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CTIA 2005

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This year's CTIA was disappointing. Yes, there were a few neat new phones and demos, but it just didn't have the same energy as past years.

To be fair, last year's CTIA was pretty hard to beat. In Atlanta, we saw the country's first EV-DO phone, our first WCDMA/UMTS phone, the first CDMA+GSM phones, the first megapixel camera phones, and the first feature phones with memory card slots. Plus there was excitement about swivel-style phones, EDGE, video capture, CDMA phones with Bluetooth, and better displays.

This year's crop of new phones was far less ground-breaking. There were demos of HSDPA, but no official phone announcements. There were two new EV-DO phones with Bluetooth, megapixel cameras, and memory card slots, but they weren't the first. (The Motorola E815 announced at CES claims that title.) There was very little innovation in form factors.

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I was expecting more: more music, more megapixels, and more memory (hard drives, specifically). There was a little of each, just not as much as I expected.

On the music front, there was the Sony Ericsson Walkman phone, but they haven't announced a U.S. version yet. Same story for Samsung's SGH-i300. The LG VX-8100 is interesting, with its 512 MB of built-in memory, built-in stereo speakers, and dedicated media-control buttons on the front. Still, the much-hyped Motorola iTunes phone remains elusive, and I heard the same tune from everyone else - no real "music-first" phones just yet.

On the camera front, I was really expecting more 2-megapixel phones at the show. Samsung was showing off the A800 again, and introduced the impressive A970, but that was about it. As with the Walkman phone, Sony Ericsson's 2-megapixel K750i isn't for the U.S. yet, and there were no 2-megapixel models from LG, Motorola, or Nokia.

The only real camera-phone innovation was the 2x optical zoom on the Samsung A970. That is a first, and is a little exciting, but not completely unexpected.

As for memory, I really was expecting someone to announce a phone for the U.S. with a hard drive. I'm pretty disappointed that didn't happen. Samsung did tell me they're "considering" bringing a hard-drive phone to the U.S. later this year, but if it's three months into the year and they haven't made up their mind yet, I wouldn't bet on it.

There was plenty of other memory news, though. As expected, most new high-end phones now have a memory card slot. Some manufacturers are going with the miniSD format, while many others are choosing the newer and smaller TransFlash format. (Which is now being renamed microSD, but that's a rant for another day.)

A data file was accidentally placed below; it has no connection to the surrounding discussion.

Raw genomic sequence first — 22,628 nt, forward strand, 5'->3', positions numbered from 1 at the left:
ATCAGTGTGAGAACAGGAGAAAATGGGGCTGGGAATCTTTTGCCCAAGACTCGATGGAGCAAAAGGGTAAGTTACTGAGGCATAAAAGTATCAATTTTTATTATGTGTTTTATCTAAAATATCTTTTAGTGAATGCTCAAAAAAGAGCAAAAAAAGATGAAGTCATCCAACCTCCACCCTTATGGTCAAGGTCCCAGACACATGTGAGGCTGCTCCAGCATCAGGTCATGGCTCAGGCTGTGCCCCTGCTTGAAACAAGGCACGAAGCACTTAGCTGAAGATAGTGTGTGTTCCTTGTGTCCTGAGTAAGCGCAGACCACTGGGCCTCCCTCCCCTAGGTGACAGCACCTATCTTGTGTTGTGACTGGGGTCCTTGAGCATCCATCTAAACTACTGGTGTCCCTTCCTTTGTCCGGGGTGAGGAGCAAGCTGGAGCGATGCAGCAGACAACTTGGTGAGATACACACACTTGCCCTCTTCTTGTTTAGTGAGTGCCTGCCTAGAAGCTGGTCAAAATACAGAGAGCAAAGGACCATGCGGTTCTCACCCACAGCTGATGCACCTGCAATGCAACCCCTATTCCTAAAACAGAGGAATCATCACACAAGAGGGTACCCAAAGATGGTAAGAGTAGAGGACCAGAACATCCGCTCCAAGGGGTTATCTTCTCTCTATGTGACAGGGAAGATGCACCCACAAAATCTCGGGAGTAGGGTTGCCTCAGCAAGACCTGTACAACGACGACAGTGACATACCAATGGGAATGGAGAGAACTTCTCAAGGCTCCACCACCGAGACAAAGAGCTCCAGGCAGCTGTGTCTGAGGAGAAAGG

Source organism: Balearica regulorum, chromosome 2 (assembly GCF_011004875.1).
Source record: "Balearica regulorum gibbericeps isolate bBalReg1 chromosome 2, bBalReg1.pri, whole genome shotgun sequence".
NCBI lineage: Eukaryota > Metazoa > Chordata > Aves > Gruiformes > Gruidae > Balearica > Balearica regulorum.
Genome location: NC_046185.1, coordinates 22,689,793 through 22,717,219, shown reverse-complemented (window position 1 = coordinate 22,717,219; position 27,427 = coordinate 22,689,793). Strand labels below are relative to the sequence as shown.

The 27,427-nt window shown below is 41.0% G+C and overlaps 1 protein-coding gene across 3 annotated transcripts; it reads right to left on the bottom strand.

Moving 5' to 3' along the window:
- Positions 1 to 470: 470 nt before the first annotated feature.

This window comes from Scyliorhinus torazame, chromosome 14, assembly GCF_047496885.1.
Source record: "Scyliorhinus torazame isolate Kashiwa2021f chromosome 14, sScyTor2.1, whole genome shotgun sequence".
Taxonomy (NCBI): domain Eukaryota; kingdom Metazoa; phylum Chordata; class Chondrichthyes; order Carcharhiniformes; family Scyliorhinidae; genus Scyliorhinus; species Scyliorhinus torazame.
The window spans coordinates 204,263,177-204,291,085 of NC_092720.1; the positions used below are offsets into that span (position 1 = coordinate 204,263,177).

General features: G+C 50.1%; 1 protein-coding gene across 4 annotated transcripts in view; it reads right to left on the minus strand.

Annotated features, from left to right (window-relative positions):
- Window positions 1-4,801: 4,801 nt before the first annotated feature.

Shifting to a broader theme, I was also disappointed with the relative lack of new GSM phones for the U.S. I guess it shouldn't have been a surprise. Within the last year, Cingular has absorbed AT&T Wireless, meaning there is now one less national GSM carrier. That means far fewer different GSM models for the U.S. Less handset competition among GSM carriers could also potentially mean less GSM handset innovation for the U.S. I guess I knew that would be one consequence of the merger, but it didn't really "click" until I came to CTIA and saw the relatively anemic lineups of new North American GSM phones from most of the major players.

In contrast, the advent of EV-DO technology seems to be sparking a new wave of high-tech phones for CDMA carriers. And with new MVNO carriers like SK-Earthlink and Amp'd focusing on EV-DO phones, we can expect even more diverse, innovative CDMA EV-DO phones in the future.

HSDPA is the one bright spot on the horizon for Cingular, and it was great to finally see the technology in action. But with EV-DO here already, it will be crucial for Cingular to bring HSDPA to market quickly and make it a reality. And regardless, it will be interesting to see how Cingular's HSDPA lineup will fare against the dizzying array of EV-DO phones that appear to be on the horizon for the four or more EV-DO carriers (including MVNOs) that should be up and running by the end of the year.

Near the end of the event, I asked several people what they thought was the most interesting thing on the show floor. More than one person said it was Samsung's digital fountain. These were hard-core industry people, mind you, and I'm not sure I disagree. Am I saying the show a bust? Certainly not. EV-DO is going strong, HSDPA is around the corner, and phones are getting better every day. But in the end, it's saying somethig that the most interesting new thing at CTIA might have been a fancy water fountain.

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